Having said that, it does raise some concerns for me when the drive is more than 1/2 full. Realistically speaking, I think the market would be better served if manufacturers simply go with 2 tiers of SSD drives -- one using MLC for slower but high capacity drives, and the other using SLC for faster but lower capacity drives. Using MLC chips and making them behave like SLC at the cost of significantly reduced life seems like a poor idea to me.
    -1
  • blazorthon
    TraumI think you are mis-interpreting that a bit. I would look at it as an either or scenario -- either you keep the disk less than half full, or you suffer from the drive wearing out faster. Only 1 of the 2 will occur.Having said that, it does raise some concerns for me when the drive is more than 1/2 full. Realistically speaking, I think the market would be better served if manufacturers simply go with 2 tiers of SSD drives -- one using MLC for slower but high capacity drives, and the other using SLC for faster but lower capacity drives. Using MLC chips and making them behave like SLC at the cost of significantly reduced life seems like a poor idea to me.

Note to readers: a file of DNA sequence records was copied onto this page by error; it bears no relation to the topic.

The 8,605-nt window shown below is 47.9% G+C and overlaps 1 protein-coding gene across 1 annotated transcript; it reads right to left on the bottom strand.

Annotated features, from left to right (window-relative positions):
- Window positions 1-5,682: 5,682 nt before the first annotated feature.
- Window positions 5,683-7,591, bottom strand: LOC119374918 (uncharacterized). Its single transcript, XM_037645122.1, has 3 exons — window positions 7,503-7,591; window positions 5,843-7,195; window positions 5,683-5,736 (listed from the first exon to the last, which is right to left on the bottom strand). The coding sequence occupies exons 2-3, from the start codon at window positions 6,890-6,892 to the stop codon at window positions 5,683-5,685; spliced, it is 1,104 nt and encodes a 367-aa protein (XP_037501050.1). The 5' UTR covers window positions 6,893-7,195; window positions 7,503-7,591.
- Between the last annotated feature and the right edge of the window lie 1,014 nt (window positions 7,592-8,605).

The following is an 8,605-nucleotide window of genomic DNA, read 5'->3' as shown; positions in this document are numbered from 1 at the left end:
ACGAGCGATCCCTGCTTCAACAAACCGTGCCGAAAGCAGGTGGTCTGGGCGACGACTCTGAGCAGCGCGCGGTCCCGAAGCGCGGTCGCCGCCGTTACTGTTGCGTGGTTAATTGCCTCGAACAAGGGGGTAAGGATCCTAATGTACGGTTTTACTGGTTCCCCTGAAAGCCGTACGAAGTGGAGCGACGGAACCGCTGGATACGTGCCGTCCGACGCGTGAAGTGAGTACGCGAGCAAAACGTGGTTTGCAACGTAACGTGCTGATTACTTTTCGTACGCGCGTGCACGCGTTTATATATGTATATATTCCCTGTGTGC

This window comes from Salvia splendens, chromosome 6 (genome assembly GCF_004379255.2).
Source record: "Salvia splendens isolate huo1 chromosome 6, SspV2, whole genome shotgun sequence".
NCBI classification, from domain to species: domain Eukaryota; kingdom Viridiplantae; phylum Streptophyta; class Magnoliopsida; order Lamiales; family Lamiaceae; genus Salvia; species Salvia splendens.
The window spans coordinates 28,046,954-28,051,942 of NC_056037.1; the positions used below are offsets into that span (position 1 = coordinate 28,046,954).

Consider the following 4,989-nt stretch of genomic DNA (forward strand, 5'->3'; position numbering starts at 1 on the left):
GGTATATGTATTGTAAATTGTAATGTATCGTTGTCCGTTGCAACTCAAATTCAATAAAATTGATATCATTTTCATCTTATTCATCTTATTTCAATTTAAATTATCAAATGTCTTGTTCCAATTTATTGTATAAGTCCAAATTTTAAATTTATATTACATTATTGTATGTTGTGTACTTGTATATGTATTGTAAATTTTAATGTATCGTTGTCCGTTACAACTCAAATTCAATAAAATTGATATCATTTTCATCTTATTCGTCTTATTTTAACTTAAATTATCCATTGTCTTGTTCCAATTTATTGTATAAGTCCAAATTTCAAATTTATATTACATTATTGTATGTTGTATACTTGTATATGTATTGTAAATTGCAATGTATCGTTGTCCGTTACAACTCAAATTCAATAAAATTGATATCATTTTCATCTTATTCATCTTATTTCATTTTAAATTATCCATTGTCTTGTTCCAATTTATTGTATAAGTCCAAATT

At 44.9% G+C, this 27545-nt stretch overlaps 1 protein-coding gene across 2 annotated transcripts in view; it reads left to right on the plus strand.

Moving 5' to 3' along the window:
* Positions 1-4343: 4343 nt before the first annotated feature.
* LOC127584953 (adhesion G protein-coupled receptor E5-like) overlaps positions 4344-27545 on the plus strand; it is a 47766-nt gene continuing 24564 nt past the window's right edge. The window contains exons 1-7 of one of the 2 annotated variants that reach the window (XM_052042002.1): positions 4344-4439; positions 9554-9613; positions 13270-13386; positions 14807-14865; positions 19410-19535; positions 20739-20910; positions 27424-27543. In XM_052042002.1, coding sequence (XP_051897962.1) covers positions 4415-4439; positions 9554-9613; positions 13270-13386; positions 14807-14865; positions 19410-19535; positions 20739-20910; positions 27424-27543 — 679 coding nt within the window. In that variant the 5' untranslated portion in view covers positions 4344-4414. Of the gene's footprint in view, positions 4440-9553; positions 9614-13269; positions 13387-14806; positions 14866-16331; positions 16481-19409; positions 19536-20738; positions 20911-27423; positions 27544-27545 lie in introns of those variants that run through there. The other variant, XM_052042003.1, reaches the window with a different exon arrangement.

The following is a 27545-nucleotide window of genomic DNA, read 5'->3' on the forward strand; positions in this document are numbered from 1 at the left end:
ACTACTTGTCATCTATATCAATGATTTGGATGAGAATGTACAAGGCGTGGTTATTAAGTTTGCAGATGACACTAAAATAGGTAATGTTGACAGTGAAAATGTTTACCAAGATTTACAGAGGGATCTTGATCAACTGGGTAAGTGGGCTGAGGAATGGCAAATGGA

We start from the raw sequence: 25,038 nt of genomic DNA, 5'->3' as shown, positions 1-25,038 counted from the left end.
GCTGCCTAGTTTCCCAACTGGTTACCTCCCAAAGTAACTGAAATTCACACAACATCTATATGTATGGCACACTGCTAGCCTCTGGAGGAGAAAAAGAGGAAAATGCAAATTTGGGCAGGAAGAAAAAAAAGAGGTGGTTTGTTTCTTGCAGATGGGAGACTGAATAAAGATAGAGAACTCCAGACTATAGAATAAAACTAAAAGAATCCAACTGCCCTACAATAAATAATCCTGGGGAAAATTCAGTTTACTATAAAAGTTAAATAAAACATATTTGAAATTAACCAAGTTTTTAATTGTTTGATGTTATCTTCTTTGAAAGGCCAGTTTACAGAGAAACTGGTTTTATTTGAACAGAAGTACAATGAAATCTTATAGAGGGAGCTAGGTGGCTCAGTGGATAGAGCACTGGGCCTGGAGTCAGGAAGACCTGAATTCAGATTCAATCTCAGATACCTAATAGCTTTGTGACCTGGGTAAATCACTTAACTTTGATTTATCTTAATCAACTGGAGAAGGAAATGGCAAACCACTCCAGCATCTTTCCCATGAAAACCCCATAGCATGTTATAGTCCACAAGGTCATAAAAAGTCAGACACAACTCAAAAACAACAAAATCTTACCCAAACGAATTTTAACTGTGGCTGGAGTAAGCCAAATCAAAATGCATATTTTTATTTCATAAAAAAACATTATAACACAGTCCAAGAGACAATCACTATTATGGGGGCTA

The lifetime is unlikely to change because of this. The NAND flash cells are almost always the longest lasting part of a drive by far. If anything, the drive would probably fail due to the power circuitry, firmware, controller, etc. etc. before flash cells start failing.
    0
  • fausto412
    huskerAre you also confused about 4 bedroom houses, cars, and gourmet cooking? Because there are some people who live alone, prefer to walk, and eat salads.


    first let me call you ASSHOLE.
    second, let me answer: SSD's are complicated and still evolving storage instruments, you can't find 2 web sites testing them the same as you do with video cards, results change with each firmware update and from brand to brand even when the same controller and nand is used. If the shit isn't confusing to you then pint a rose on your nose but I wasn't an early adopter and haven't followed the ins and outs over the last 4 years. Now that i am considering an SSD I would like to find out from people who have paid attention what the deal is.

    No i don't get confused by 4 bedroom houses, cars, and gourmet cooking? that i've visited before, driven before or ate before.
    Smart ass.
    -2
  • apache_lives
    JohnnyLuckyHow many additional firmware updates are needed before OCZ gets it right?


    another patch or 10

    this is why i stick to Intel SSD's - they WORK
    -6